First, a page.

Part of VCU’s response to declining state funding was implementing a new per-credit-hour tuition structure that will have been in effect for an entire academic year this May.
At the end of 2013 the Board of Visitors decided to switch the university’s tuition model from a flat rate paid by all students to a per-credit structure based on the number of credits students are enrolled in. The new model subsequently brought in more revenue for the university.
In the fiscal year prior to the implementation of the new tuition structure VCU brought in $318.6 million in tuition and fees. This year, the first fiscal year with the new system, the school totaled $340.4 million in tuition and fees. $4 million of that increase is due to the new structure.
“At the end of the day we were looking for something that would improve VCU’s revenues,” said Pam Currey, the associate vice president of finance and administration at VCU.
William Bosher, the executive director of the Commonwealth Educational Policy Institute, said that a per-credit hour structure makes sense on a basic level because you pay more if you use more and pay less if you use less.
“The problem is balancing the university’s need for revenue against those who are paying,” Bosher said.
He added that if credits are priced separately rather than in a flat rate they are going to cost more.
Currey said the only students currently paying with this new model are this year’s freshmen and any transfers since last May.
When deciding how to restructure the tuition VCU looked at several options including models utilized by other state schools.
William and Mary has guaranteed tuition for all four years, but Currey said this was vetoed because VCU has a lot of students who take time off from school.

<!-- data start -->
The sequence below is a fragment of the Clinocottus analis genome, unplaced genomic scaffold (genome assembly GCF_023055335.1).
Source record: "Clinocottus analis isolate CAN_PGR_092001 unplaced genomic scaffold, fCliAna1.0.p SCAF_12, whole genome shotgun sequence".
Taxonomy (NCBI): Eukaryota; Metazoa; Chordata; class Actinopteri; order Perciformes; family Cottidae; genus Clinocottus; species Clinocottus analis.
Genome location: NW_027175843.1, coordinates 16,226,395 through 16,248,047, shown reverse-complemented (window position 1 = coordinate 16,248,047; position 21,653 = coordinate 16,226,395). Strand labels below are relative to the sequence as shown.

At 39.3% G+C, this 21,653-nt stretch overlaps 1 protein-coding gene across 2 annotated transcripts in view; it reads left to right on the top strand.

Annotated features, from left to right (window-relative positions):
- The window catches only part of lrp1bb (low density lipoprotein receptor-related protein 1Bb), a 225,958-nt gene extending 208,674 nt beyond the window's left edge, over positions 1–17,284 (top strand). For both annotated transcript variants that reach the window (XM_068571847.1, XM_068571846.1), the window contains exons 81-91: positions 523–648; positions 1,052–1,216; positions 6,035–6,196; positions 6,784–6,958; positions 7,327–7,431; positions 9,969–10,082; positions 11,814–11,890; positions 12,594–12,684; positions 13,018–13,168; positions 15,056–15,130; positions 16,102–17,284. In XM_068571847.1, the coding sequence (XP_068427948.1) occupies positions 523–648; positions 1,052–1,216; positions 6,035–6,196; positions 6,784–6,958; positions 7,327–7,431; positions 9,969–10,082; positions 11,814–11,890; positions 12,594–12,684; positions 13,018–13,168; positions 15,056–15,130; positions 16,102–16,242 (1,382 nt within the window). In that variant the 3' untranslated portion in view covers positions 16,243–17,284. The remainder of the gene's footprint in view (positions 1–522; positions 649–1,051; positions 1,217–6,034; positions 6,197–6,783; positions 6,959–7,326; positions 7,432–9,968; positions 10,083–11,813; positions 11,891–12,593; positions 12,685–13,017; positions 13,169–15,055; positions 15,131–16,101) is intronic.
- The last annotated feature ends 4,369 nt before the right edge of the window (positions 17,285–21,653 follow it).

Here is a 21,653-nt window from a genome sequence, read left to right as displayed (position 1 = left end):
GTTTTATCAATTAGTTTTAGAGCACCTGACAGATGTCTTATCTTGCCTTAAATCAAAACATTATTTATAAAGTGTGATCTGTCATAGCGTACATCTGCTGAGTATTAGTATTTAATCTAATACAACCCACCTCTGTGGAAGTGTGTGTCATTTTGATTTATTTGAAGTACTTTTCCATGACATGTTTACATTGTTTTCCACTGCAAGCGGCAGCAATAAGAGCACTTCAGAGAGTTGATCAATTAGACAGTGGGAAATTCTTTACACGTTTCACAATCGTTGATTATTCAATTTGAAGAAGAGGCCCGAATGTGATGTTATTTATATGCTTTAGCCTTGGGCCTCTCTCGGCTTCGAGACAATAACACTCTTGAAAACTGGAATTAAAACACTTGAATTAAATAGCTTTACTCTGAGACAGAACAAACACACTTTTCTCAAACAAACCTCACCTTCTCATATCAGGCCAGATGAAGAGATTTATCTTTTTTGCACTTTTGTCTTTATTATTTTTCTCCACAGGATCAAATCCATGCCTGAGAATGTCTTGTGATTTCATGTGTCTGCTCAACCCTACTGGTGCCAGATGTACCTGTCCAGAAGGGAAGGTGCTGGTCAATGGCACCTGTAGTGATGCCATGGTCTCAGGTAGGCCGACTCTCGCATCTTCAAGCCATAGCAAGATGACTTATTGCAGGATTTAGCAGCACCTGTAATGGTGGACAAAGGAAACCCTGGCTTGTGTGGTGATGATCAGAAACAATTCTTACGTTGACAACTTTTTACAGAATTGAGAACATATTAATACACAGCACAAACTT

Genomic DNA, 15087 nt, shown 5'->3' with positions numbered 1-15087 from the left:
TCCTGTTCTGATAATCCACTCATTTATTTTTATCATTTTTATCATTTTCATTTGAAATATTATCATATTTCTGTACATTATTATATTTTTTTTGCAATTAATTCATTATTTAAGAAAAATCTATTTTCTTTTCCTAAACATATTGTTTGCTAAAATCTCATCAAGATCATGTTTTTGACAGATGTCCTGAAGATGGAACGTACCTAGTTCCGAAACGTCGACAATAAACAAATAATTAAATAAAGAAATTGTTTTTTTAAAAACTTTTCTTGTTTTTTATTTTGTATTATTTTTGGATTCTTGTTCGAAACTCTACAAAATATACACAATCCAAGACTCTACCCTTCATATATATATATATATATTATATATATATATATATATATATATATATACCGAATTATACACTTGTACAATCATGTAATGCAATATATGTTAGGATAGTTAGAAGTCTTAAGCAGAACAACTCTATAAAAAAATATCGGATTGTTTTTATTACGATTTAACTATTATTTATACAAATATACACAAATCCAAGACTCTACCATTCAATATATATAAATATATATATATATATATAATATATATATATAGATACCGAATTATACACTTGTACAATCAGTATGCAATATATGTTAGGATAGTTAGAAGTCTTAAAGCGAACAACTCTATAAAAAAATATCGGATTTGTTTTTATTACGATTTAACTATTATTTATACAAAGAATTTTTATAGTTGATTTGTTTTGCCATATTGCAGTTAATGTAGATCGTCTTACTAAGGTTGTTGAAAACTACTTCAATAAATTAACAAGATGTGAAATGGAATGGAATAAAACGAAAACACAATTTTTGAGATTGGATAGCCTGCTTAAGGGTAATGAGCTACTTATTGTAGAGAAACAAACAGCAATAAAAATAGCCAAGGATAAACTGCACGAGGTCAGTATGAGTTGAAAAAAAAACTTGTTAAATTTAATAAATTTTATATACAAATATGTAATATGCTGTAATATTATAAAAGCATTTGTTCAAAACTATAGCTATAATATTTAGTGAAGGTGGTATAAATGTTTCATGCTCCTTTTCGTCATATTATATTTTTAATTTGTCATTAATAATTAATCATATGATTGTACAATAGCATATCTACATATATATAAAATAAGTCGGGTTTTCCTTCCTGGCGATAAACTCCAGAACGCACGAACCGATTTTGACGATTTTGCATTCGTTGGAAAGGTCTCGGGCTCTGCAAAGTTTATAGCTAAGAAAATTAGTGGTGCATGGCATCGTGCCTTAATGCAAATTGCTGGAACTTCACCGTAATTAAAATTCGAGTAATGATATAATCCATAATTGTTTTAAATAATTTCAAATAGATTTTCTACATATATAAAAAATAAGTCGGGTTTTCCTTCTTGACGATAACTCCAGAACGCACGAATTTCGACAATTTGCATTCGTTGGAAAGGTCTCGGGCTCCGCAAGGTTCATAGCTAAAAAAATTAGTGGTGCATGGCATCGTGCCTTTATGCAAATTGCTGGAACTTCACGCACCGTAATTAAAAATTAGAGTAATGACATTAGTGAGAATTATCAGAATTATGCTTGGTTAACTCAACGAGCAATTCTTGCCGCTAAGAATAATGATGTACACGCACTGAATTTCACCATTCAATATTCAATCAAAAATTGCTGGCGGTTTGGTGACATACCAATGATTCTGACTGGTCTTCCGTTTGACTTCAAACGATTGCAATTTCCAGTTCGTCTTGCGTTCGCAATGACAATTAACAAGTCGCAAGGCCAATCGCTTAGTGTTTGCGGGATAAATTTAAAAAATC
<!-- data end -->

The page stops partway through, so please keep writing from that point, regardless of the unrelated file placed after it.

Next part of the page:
There was also the option of having juniors and senior pay more, which is structure used by the University of Virginia because “higher level courses are small and cost more because the faculty to student ration is smaller,” Currey said.
Implementation of tuition differentials, or additional fees, such as the ones paid by art and engineering students, was also considered. However, student surveys concluded VCU students were the most receptive of the per-credit-hour tuition structure.
“You’re paying for what you’re using. On the block structure if you were taking 12 credits then you were paying the same as someone who was taking 18 credits,” Currey said.
Many students on campus see it as a logical change.
“I think it’s a good thing,” said Logan Mills, a junior nursing major. “There have been semesters where I have taken only 13 credits and then semesters where I have taken 18. I would have appreciated (tuition) being set up based on what I’m taking rather than a flat expensive rate.”
Due to the decline in state funding VCU has had to get creative with how to increase revenue. The new tuition structure is one of those strategies.
“Tuition is not unlike taxes,” Bosher said. “At some point people get to a tipping point and they wont want to pay it.”
To avoid getting to that tipping point Bosher said VCU would benefit from becoming more efficient. He said this means larger classes, faculty teaching more classes and the implementation of more technology.
Along with the new tuition model, the school has also rolled out new programs such as the Do the Math Campaign, which encourages students to sign up for 15 credits per semester to increase the university’s four year graduation rate.
VCU is pushing to not only improve the graduation rate, but also the retention rate as well. On the per-credit system students save about $18,000 if they graduate in four years instead of five.
At a meeting earlier this month the Board of Visitors approved the implementation of the new tuition structure for the second cohort of entering students.